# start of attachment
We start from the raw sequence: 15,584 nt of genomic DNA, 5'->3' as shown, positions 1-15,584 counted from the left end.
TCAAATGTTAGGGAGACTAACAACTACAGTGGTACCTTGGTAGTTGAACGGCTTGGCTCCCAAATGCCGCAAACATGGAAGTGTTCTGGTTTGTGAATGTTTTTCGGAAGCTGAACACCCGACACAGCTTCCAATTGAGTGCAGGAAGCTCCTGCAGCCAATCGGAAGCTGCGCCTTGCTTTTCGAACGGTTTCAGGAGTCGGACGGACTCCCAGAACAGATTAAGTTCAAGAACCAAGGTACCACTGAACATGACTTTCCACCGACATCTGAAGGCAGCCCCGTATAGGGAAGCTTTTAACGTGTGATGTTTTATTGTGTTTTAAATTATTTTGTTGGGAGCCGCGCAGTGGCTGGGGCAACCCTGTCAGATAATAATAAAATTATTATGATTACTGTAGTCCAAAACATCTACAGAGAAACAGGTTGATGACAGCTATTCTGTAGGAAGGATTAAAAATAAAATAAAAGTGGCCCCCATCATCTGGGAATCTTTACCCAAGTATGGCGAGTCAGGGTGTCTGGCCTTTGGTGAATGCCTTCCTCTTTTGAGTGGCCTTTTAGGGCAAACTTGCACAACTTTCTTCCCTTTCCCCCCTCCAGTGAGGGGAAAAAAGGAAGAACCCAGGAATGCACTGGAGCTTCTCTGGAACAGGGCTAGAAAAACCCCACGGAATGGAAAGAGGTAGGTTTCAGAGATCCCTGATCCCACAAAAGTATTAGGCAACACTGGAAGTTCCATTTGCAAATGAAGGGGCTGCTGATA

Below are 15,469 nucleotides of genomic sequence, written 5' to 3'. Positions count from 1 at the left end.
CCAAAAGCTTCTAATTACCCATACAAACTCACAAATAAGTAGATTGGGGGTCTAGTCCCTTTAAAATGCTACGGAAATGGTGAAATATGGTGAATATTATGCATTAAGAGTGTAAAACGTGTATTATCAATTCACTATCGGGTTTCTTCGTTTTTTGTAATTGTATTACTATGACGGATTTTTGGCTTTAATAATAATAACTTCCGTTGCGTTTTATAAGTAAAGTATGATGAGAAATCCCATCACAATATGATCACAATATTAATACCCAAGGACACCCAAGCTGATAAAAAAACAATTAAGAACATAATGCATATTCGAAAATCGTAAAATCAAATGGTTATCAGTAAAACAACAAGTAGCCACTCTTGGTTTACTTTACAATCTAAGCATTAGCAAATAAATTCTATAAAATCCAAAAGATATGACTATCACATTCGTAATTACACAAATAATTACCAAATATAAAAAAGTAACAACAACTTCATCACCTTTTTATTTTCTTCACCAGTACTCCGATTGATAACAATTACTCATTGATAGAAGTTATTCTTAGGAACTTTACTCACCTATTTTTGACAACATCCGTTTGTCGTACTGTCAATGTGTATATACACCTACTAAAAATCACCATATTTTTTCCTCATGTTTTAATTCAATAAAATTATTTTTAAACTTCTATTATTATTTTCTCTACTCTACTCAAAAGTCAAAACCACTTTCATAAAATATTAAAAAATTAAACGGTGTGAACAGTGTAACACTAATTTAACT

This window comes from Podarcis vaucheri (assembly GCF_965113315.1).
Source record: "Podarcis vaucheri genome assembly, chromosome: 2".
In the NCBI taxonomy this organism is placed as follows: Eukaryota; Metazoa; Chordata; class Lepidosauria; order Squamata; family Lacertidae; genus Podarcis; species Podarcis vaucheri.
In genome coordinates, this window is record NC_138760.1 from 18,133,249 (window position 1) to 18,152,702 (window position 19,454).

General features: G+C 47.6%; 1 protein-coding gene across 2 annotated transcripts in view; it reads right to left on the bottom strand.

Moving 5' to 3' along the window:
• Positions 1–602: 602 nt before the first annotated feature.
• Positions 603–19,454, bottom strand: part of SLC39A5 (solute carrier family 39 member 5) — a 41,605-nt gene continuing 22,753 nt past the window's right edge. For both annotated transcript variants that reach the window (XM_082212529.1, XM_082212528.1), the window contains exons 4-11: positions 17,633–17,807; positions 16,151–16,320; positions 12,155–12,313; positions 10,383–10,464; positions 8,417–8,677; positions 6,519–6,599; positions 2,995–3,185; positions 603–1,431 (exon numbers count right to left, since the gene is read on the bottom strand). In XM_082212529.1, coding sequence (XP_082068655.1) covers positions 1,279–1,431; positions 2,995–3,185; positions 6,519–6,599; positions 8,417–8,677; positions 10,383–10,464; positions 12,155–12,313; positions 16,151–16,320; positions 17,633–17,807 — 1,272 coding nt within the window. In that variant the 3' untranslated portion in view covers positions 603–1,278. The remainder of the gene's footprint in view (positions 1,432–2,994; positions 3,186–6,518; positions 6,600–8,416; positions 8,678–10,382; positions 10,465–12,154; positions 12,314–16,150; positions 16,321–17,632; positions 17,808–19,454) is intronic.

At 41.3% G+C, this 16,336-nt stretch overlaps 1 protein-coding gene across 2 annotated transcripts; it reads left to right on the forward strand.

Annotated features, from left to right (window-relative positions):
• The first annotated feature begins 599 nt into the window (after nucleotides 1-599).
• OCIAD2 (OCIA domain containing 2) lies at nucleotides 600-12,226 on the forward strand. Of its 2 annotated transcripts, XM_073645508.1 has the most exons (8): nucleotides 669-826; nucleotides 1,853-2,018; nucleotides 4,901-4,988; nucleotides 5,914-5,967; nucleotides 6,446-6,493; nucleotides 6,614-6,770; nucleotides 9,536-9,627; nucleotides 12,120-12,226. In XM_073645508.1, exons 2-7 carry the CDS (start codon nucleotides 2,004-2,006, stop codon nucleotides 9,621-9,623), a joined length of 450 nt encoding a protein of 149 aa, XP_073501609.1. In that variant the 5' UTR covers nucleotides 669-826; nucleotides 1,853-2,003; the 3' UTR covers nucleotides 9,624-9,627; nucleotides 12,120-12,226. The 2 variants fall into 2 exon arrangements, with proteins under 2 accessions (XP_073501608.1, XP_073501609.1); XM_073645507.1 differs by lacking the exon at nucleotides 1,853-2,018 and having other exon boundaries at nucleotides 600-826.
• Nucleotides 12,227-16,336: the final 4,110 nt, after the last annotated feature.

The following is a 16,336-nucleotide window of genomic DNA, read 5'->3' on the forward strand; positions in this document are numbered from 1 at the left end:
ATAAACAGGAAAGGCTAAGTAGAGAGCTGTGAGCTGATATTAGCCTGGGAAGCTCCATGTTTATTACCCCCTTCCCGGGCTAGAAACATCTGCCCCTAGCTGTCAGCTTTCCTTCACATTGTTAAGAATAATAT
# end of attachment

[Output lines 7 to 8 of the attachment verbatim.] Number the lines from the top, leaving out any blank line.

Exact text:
In the NCBI taxonomy this organism is placed as follows: Eukaryota; Metazoa; Chordata; class Lepidosauria; order Squamata; family Lacertidae; genus Podarcis; species Podarcis vaucheri.
In genome coordinates, this window is record NC_138760.1 from 18,133,249 (window position 1) to 18,152,702 (window position 19,454).